Writing nonfiction for kids

One of the things I love most about working in this industry is the people I get to meet and hang out with—people who are talented and generous and spirited and nine times out of ten just as loopy as I am (I mean that in the nicest possible way).

Tania McCartney is definitely one of these people. We met online several years ago and quickly formed a RL friendship that is deeply satisfying. Tania is a powerhouse of talent and creativity and I feel privileged to be her friend.

At the Canberra launch of Smile/Cry written by Tania McCartney, illustrated by Jess Racklyeft

Tania dropped by today for a virtual cuppa and to chat about her gorgeous new book, Australia Illustrated (which she  wrote and illustrated).

I saw this book when it was ‘just’ a collection of A4 spreads in plastic sleeves. I was blown away by the amount of work Tania had done at that stage. I’m even more in awe of how she’s brought it all together —obviously her ‘bananas process’ works!

Tania takes nonfiction for kids to a whole new exciting and classy level. And she does it in a way that’s fresh and quirky.

If you haven’t considered writing and illustrating in this field, this article could well be a major turning point for you!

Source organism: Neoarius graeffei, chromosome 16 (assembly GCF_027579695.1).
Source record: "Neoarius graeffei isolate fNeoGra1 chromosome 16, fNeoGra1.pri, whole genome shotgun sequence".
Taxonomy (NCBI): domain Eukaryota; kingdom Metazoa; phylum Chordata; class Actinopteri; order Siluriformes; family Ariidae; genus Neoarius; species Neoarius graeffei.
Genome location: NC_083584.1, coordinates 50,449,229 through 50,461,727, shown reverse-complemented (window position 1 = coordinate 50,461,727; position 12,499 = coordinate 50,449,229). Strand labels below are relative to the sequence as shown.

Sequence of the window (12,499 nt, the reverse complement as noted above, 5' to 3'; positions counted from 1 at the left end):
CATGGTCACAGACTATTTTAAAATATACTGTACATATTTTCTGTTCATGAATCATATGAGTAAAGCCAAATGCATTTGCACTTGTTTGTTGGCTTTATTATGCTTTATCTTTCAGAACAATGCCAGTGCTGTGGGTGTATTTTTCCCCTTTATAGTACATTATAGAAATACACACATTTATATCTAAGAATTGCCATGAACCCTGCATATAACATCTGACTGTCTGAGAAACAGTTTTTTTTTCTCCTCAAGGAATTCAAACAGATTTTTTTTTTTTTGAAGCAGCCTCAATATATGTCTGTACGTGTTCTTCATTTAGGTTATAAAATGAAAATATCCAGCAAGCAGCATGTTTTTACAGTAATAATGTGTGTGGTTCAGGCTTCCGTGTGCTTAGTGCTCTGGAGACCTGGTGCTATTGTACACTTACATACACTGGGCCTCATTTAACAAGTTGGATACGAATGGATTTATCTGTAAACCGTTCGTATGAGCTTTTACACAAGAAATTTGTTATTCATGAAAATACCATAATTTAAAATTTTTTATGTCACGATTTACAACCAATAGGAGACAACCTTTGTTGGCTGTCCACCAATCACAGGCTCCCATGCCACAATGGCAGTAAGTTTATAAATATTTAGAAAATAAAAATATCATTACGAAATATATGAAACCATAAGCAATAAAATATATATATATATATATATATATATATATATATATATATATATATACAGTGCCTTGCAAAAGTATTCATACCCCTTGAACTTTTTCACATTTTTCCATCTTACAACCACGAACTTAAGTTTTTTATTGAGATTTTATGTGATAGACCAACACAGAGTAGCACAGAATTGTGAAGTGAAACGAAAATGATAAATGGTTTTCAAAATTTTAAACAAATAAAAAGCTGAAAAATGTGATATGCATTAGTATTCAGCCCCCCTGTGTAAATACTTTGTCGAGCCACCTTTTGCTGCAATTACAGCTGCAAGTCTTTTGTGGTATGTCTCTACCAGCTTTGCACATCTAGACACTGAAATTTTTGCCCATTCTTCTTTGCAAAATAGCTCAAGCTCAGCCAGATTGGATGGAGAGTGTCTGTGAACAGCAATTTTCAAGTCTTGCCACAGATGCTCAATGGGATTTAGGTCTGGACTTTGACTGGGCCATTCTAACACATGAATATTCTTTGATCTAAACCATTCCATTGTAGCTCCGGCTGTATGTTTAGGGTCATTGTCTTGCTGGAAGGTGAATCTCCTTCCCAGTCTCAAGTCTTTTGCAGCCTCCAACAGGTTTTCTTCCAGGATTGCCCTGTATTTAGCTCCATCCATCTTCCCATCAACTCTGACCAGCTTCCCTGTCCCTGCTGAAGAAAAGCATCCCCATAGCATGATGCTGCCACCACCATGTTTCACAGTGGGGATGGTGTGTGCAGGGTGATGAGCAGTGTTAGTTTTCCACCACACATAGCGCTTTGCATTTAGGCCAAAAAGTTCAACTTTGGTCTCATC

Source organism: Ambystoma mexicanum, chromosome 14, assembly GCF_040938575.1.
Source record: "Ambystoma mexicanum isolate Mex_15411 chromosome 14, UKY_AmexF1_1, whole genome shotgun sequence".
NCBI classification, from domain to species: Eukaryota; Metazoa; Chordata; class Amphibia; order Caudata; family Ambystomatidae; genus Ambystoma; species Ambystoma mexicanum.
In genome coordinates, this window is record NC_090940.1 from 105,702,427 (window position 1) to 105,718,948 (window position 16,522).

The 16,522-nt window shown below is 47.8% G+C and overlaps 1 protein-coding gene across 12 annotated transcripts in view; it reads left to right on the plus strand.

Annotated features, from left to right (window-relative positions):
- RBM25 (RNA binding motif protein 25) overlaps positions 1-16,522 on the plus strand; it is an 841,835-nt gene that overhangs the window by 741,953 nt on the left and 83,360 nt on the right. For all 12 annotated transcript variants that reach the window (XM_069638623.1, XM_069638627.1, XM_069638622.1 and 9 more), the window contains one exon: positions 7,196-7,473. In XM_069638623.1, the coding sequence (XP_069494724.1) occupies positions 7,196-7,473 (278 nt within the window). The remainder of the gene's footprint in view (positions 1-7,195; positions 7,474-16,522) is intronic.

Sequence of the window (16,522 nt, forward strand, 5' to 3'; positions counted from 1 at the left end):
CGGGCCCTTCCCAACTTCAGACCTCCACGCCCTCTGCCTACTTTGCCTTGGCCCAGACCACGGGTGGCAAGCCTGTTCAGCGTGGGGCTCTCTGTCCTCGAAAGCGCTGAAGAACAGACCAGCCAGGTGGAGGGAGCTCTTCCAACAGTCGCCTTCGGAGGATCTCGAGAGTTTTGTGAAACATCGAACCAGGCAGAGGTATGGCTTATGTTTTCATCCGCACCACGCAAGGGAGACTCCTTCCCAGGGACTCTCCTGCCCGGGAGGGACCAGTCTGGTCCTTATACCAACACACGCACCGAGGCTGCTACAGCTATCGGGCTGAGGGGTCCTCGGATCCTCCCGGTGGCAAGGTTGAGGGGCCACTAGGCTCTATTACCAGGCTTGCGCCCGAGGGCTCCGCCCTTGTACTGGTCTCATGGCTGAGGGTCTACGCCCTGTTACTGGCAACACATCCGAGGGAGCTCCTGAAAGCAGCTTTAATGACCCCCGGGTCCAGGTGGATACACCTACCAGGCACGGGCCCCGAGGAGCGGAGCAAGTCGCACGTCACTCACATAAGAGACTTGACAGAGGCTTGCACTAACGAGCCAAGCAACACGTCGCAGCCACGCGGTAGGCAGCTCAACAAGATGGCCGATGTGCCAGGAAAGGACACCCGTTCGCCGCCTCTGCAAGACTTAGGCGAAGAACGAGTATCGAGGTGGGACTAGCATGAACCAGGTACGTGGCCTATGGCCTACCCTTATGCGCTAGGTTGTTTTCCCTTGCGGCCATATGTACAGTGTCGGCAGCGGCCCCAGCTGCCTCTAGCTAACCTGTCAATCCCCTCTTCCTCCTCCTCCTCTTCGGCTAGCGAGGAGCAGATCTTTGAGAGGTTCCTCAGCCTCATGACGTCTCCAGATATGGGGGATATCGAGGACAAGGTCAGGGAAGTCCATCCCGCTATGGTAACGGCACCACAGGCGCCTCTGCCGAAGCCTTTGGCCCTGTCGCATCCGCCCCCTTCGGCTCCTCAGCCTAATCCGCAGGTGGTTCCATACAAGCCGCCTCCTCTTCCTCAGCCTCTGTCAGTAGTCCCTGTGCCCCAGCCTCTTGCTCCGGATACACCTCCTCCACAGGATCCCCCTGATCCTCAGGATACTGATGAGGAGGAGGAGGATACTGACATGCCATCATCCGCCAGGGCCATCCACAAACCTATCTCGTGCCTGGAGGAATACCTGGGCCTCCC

Oh, Jen, how I love this genre! What is it about non-fiction for kids? In a way, it almost seems bigger than fiction in terms of scope. The possibilities are just as endless. From style to content to format to the literally endless topics or topic interpretation—it makes my heart hammer.

More than half—14 out of 22—of my books to date are non-fiction, with seven more in production or as works-in-progress. Yes, it’s love. And why do I love them so obsessively? I think it has a lot to do with research. It’s so satisfying and so much fun—but only if you’re researching something that interests you. Readers, only research something that interests you!!

Research finds can be shocking, disturbing, exhilarating, crushing, stunning, happy-making, strange and overwhelming. Fact IS stranger than fiction—yes, yes, it’s true. And the satisfaction that comes with a dedication to research … then weaving the results into a narrative or a layout… it’s so challenging and so, SO richly rewarding.

Okay—hang on, need a tea sip.


For Australia Illustrated, of course there was a stack of research and fact-checking needed. But the fun thing about this book was that I could add my own experiences and childhood memories, too. So it was a blend of commonly-known facts and only facts that I could know/feel. There is an inherent wonderfulness in that.

Even the illustrations had to be carefully researched. I drew everything from the Sydney Harbour Bridge (which I drew as a pile of coat hangers) to wombats and gelato and clownfish and Melbourne icons (which I sprinkled onto the top of cappuccinos as an homage to barista art), so I had to make sure I got them right. In fact, I nearly shut down Google, so many image searches were had.


Of course, the other great thing about non-fiction books is that you CAN add fictional elements. Like the proliferation of kids that slid from the end of my paintbrush. I had no idea who they were or what they were even doing there in the middle of my watercolour paper, but they appeared nevertheless. It was so nice to meet them. And they made the book so much fun. I mean, Brisbane icons would have been just a boring pile of Brisbane icons if it wasn’t for the girl in her togs making sandcastles in the sand.